If anyone’s garden is going to produce a maximum potential yield, why not have it be yours?
Experienced growers of all varieties don’t get their hands dirty in hopes of harvesting a less-than-stellar crop. Even the novice grower, who has yet to reach green thumb status, wants to maximize their growing capability.
Both groups and many in between will turn to grow pots to host their plants. These could be DIY smart pots, or perhaps the grower is contemplating the multiple deciding factors in the fabric pots vs. plastic pots discussion.
The best grow pots cultivate the ideal environmental condition for plants to develop. So when it comes down to container design, which approach reigns supreme?
Fabric Pots vs. Plastic Pots
So what’s the difference between fabric pots and plastic pots? For one, fabric pots are made of a mesh-type material that is both porous and tough. What comprises a plastic pot is obvious in the name, and instead of having a porous design, this kind of grow pot will have holes perforated around the container’s bottom edge.
These variations in design impact many aspects of a plant’s development. The root structure will vary depending on which pot used. Another distinction is the amount of oxygen these pots make available to the plant’s roots. One more variable when it comes to fabric pots vs. plastic pots: the rate of dehydration.
Let’s take a deeper look and analyze how these factors play out.
1. Fabric Grow Pots
Because of the mesh container, roots grow through the pot itself and face outwards. Transplanting into new soil thus becomes a more efficient process, with the capacity to produce an enhanced yield.
Fabric pots allow for more oxygen flow to get into the root zone. Microbes that catalyze the growing process feed off of oxygen and benefit greatly from the perforated mesh container design.
Air pruning–the whole theory behind aeration containers and fabrics–is all about getting air to the roots. This dehydrates them, causing them to branch, collect more water and nutrients, and therefore expedites growth. Because of their breathability, fabric pots dry out quicker and more evenly, than other types of grow pots.
2. Plastic Grow Pots
Typically with the hard, traditional plastic pots, the roots grow from the center to the side, then spin around the inside edge of the container. While this approach is widely used, it’s considered to be a less efficient means of growth compared to other methods.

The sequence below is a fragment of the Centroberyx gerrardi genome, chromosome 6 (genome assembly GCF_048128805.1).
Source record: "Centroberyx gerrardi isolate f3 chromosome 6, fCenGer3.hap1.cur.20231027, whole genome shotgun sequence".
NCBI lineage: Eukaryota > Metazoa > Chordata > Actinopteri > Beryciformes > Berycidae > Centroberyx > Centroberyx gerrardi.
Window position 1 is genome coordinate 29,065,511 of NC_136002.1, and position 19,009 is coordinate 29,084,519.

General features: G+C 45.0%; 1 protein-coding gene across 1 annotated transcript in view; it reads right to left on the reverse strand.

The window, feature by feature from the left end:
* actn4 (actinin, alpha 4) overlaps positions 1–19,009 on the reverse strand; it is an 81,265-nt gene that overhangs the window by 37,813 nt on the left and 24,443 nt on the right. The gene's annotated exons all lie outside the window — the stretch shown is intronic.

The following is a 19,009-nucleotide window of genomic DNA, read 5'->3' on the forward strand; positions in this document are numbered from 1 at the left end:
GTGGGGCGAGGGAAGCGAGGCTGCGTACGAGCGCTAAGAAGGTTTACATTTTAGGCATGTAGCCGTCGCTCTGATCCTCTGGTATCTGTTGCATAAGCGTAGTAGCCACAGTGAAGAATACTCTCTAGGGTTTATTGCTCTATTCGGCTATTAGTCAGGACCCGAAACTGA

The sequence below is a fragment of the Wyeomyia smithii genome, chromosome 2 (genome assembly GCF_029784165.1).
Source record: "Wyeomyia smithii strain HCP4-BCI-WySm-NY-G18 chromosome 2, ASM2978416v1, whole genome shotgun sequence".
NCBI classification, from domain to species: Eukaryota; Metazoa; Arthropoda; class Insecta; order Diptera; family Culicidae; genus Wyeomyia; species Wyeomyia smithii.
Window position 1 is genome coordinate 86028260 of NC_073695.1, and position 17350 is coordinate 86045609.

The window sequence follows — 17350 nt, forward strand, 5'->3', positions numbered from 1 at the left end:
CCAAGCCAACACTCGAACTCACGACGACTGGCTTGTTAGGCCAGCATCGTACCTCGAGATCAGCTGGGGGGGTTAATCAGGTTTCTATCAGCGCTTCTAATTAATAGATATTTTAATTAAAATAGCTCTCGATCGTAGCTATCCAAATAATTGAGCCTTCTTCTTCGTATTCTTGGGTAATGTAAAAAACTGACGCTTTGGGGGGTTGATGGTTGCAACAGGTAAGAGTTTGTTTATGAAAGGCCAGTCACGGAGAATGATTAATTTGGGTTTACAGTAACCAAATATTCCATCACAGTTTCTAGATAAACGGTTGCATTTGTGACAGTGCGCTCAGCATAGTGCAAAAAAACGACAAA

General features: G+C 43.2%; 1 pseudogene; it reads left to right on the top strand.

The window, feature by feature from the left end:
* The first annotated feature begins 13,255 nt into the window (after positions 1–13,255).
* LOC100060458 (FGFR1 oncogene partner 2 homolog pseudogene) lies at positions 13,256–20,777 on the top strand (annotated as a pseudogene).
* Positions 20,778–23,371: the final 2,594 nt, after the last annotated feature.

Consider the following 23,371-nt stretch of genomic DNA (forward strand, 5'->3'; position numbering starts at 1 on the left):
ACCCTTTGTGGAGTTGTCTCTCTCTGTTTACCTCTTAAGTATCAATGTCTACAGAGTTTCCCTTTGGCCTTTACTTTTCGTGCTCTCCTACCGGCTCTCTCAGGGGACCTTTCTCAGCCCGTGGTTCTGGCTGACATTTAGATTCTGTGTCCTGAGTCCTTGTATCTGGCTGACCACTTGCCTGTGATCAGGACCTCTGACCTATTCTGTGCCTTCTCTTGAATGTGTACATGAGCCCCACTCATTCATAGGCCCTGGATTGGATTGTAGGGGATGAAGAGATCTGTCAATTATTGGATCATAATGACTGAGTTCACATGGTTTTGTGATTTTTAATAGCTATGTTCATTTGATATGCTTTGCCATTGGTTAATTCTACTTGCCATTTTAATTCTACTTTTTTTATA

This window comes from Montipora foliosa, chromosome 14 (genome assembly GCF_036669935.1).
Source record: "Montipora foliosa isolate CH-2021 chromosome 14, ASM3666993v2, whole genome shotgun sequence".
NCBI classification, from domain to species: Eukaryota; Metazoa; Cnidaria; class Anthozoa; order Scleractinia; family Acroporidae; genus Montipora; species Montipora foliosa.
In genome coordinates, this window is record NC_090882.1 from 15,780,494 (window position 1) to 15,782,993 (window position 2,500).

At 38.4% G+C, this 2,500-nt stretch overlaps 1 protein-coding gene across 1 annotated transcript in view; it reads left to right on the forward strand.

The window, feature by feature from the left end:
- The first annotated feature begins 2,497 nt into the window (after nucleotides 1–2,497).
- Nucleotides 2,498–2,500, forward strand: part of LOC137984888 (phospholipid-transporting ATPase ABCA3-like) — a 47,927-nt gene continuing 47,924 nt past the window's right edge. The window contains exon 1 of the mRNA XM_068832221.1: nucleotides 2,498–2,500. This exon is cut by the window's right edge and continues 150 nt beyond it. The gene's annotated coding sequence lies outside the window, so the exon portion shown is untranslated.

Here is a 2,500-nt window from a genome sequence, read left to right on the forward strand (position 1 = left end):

This process produces transplants with circling roots, which can be an inefficient root structure.
Airflow is limited compared to fabric pots. This hampers potential development and cuts the capacity to air prune plants and accelerate growth.
Companies like Smart Pots have made it their business to create the most optimal grow pots, and have done so utilizing the fabric pot approach.
3.) DIY Smart Grow Pots
Some might be interested in how grow pots are made–more specifically, how to construct DIY smart pots from home. The materials required for this home-style approach to grow pots are as follows: five square pieces of felt (cut to your specifications) and a hot glue gun.
Here is the procedure:
- Gluing along the edge of the fabric, connect pieces one side at a time, until you form a four-sided cube that’s missing its top and bottom panels.
- Next, the bottom piece should be applied by attaching it, with glue, at a corner. Then glue along the edges until this fifth piece of felt is completely attached.
- Once dried, the final step is to flip the bag inside-out and it’s ready to go!
The materials are inexpensive and the method is simple enough that it could be done in an hour (with drying time).
More on Grow Pots:
- The soil is aerated when placed in fabric pots. This helps use water more efficiently and enhances the development of the root system.
- Fabric pots cultivate more nutrient delivery and thus healthier plants. Plastic pots are prone to becoming root-bound and causing root-rot if left in water for too long.
- It can be problematic if grow pots sit too high off the ground. When watering a plant that’s elevated, the water will sometimes sit too low for the roots to reach it, causing drainage problems.
- In the case of fabric pots vs. plastic pots, the fabric pots’ mesh-bottom sits on the ground, which allows the roots to remain within a reasonable distance to pull water.
- Likewise, for plastic pots, the water is retained at the bottom. (This tidbit is worth mentioning for any growers pursuing an operation involving DIY smart pots.)
The design changes in grow pots stem from the desire to generate the maximum potential yield when it comes to what’s being grown. Whether that plant’s being grown in one of the DIY smart pots, or in the better option of the fabric pots vs. plastic pots scenario, always do your research.
By Diego Felix